A superb set of two reflections from Catholic Culture, one about the authority principle and the second dealing with other religions.

An excerpt from the second.

“My little City Gates item, “And what is Islam, anyway?”, produced surprising reactions. Some emphasized that Islam is a lie from first to last, about which nothing good should ever be said. And some took exception to my perceived criticism of Islam (along with every other religion but one) for not having an authority principle, on the basis that non-Catholics can be saved and so we should always be positive toward other religions.

“Given these bizarre extremes, where does one start?

“Perhaps it is best to begin by clearing up some basic confusion about salvation. Nobody—but nobody—is saved apart from the salvific work of Jesus Christ. Further, nobody—but nobody—is saved without being joined to Christ, which is the same thing as being joined to the Church (Christ’s mystical body). But there is a distinction between formal and substantial membership in the Church. Not all formal (juridical) members will be saved; yet many who are not formal members will be saved.

“God’s salvific will is universal. He “desires all men to be saved and to come to the knowledge of the truth” (1 Tim 2:4). But not all are brought to realization of the full truth revealed in Christ. The Holy Spirit, however, knows what gifts of truth have been effectively made available to each person in the course of Divine Providence. As St. Paul taught, faith is belief, trust and obedience to whatever the Holy Spirit has written on the heart. Therefore, those who seek wholeheartedly to know the good and do it, taking advantage of whatever they have been given, are substantially joined to Christ and the Church.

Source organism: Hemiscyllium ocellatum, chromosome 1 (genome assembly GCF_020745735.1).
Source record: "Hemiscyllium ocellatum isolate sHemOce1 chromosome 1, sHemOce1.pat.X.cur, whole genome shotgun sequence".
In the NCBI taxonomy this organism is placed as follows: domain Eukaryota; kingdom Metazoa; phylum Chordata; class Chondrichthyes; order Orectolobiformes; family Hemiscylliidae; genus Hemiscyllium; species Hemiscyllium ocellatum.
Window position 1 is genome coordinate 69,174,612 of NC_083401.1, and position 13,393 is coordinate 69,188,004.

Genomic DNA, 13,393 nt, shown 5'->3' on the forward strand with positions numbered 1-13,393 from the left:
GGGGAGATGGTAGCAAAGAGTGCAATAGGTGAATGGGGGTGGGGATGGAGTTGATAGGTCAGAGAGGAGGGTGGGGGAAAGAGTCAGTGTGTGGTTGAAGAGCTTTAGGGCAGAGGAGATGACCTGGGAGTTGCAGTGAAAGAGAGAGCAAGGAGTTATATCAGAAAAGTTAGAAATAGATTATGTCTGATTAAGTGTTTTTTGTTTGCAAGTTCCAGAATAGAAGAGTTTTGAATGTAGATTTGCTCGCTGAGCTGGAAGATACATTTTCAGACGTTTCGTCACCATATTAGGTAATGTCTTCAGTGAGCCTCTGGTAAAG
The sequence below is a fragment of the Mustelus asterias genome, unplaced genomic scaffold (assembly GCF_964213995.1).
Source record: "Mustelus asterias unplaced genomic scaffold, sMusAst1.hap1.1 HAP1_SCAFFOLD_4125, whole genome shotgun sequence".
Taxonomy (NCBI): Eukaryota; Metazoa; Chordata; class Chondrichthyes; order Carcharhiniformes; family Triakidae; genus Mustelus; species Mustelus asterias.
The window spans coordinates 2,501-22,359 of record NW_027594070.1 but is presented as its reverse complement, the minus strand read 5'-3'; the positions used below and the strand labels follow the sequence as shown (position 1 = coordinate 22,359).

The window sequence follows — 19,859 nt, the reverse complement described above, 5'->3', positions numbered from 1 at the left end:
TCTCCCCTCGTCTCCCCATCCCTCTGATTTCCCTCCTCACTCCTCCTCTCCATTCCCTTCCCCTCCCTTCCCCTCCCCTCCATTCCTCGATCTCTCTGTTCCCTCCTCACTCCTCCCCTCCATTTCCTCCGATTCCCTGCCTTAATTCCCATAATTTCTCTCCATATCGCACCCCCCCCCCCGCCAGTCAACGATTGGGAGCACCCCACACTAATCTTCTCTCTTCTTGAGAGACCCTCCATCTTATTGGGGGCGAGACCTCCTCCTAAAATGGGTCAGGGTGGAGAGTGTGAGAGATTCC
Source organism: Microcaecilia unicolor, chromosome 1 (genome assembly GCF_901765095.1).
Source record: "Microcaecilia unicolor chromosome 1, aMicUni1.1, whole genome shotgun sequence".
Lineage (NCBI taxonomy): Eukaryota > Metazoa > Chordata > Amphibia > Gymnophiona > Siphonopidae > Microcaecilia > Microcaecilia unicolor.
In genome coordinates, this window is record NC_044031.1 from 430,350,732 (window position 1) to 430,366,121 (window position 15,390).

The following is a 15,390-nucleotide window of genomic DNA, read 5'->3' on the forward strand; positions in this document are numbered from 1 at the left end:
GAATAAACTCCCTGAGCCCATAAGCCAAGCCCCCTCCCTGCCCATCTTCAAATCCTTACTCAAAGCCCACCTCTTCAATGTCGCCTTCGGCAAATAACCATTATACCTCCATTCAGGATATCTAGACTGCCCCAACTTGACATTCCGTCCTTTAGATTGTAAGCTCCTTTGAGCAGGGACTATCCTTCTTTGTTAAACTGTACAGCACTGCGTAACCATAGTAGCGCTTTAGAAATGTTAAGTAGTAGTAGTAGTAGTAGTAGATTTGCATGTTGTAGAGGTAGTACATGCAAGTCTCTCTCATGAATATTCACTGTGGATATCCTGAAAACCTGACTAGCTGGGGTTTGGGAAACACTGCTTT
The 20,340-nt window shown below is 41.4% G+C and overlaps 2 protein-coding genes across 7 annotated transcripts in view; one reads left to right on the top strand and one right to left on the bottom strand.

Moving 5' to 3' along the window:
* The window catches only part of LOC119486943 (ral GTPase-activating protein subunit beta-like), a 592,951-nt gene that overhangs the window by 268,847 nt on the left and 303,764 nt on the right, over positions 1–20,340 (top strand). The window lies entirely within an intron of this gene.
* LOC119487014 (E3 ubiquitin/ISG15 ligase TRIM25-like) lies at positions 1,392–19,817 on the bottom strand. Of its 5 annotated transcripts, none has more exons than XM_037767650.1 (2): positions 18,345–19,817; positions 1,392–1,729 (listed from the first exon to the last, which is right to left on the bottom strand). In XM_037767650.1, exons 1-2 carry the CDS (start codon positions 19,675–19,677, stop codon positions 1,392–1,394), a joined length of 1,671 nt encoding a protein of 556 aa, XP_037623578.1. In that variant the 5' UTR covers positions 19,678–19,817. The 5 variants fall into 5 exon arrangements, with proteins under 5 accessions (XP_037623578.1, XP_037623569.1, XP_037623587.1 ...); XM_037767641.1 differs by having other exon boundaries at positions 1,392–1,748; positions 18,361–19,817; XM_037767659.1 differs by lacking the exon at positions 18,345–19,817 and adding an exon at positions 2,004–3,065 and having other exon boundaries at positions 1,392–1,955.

“This has been referred to in various ways: Baptism of desire, joining to the Church by an unconscious yet intense wish (“desiderio ac voto”, Pius XII), and substantial membership in the Church (John Paul II).

“Unfortunately, there are many things which work against not only finding the good (of which God is the source), but also even our wholehearted seeking of the good. There can be psychological impediments, cultural impediments, and impediments arising from our own all too ordinary weaknesses; such impediments may derive from disorders within our personalities, ignorance, error, and the temptations of the world, the flesh and the devil.

“When we are carefully taught the wrong things by our culture (whether a religious or a secular culture), it becomes increasingly difficult to see beyond what “everyone” accepts as obvious, and seek instead to know, trust, believe and obey God. Moreover, our weakened human nature needs to be brought to perfection through grace, and our intellects tend to be darkened in the absence of grace. While grace is manifestly available in some measure to all, the complete set of goods which God has provided for our salvation, including every means of grace, is available only within the Church.”